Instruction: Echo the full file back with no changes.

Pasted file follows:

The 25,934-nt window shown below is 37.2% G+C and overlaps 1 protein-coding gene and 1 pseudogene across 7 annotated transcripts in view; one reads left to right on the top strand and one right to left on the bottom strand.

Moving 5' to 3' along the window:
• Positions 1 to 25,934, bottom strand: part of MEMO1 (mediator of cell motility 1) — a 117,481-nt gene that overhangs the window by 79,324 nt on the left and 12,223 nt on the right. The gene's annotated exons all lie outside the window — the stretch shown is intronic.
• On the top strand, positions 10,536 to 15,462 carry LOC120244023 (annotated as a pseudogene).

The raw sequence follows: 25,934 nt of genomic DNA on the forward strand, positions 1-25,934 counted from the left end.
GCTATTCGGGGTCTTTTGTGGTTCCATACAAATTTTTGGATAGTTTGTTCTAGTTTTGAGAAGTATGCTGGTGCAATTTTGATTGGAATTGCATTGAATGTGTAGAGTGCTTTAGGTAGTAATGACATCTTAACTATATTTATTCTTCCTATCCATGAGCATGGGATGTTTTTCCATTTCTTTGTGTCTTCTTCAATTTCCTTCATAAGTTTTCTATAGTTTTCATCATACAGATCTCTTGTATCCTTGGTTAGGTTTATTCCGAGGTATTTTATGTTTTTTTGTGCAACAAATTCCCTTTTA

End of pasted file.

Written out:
The 25,934-nt window shown below is 37.2% G+C and overlaps 1 protein-coding gene and 1 pseudogene across 7 annotated transcripts in view; one reads left to right on the top strand and one right to left on the bottom strand.

Moving 5' to 3' along the window:
• Positions 1 to 25,934, bottom strand: part of MEMO1 (mediator of cell motility 1) — a 117,481-nt gene that overhangs the window by 79,324 nt on the left and 12,223 nt on the right. The gene's annotated exons all lie outside the window — the stretch shown is intronic.
• On the top strand, positions 10,536 to 15,462 carry LOC120244023 (annotated as a pseudogene).

The raw sequence follows: 25,934 nt of genomic DNA on the forward strand, positions 1-25,934 counted from the left end.
GCTATTCGGGGTCTTTTGTGGTTCCATACAAATTTTTGGATAGTTTGTTCTAGTTTTGAGAAGTATGCTGGTGCAATTTTGATTGGAATTGCATTGAATGTGTAGAGTGCTTTAGGTAGTAATGACATCTTAACTATATTTATTCTTCCTATCCATGAGCATGGGATGTTTTTCCATTTCTTTGTGTCTTCTTCAATTTCCTTCATAAGTTTTCTATAGTTTTCATCATACAGATCTCTTGTATCCTTGGTTAGGTTTATTCCGAGGTATTTTATGTTTTTTTGTGCAACAAATTCCCTTTTA